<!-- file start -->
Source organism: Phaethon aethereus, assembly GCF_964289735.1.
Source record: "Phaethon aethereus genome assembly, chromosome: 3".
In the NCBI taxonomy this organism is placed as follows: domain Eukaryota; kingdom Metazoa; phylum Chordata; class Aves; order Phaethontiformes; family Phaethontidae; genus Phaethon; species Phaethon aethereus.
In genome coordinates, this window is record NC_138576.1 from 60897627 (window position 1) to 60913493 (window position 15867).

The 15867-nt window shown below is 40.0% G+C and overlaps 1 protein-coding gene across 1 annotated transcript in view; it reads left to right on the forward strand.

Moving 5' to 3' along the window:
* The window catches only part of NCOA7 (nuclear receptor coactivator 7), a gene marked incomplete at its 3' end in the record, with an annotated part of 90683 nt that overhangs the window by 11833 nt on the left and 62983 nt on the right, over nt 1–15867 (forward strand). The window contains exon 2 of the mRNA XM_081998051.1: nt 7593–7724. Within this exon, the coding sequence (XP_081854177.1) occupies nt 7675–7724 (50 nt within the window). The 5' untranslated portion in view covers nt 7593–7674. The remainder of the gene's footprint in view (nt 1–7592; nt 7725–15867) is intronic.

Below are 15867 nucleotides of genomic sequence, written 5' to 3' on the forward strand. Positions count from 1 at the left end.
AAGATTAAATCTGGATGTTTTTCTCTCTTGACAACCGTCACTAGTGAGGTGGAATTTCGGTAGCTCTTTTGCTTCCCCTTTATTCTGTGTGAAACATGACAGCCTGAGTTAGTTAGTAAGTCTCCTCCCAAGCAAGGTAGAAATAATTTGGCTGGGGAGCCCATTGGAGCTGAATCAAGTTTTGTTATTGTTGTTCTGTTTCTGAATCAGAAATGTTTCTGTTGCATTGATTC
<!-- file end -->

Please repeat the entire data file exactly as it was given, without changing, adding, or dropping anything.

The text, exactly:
Source organism: Phaethon aethereus, assembly GCF_964289735.1.
Source record: "Phaethon aethereus genome assembly, chromosome: 3".
In the NCBI taxonomy this organism is placed as follows: domain Eukaryota; kingdom Metazoa; phylum Chordata; class Aves; order Phaethontiformes; family Phaethontidae; genus Phaethon; species Phaethon aethereus.
In genome coordinates, this window is record NC_138576.1 from 60897627 (window position 1) to 60913493 (window position 15867).

The 15867-nt window shown below is 40.0% G+C and overlaps 1 protein-coding gene across 1 annotated transcript in view; it reads left to right on the forward strand.

Moving 5' to 3' along the window:
* The window catches only part of NCOA7 (nuclear receptor coactivator 7), a gene marked incomplete at its 3' end in the record, with an annotated part of 90683 nt that overhangs the window by 11833 nt on the left and 62983 nt on the right, over nt 1–15867 (forward strand). The window contains exon 2 of the mRNA XM_081998051.1: nt 7593–7724. Within this exon, the coding sequence (XP_081854177.1) occupies nt 7675–7724 (50 nt within the window). The 5' untranslated portion in view covers nt 7593–7674. The remainder of the gene's footprint in view (nt 1–7592; nt 7725–15867) is intronic.

Below are 15867 nucleotides of genomic sequence, written 5' to 3' on the forward strand. Positions count from 1 at the left end.
AAGATTAAATCTGGATGTTTTTCTCTCTTGACAACCGTCACTAGTGAGGTGGAATTTCGGTAGCTCTTTTGCTTCCCCTTTATTCTGTGTGAAACATGACAGCCTGAGTTAGTTAGTAAGTCTCCTCCCAAGCAAGGTAGAAATAATTTGGCTGGGGAGCCCATTGGAGCTGAATCAAGTTTTGTTATTGTTGTTCTGTTTCTGAATCAGAAATGTTTCTGTTGCATTGATTC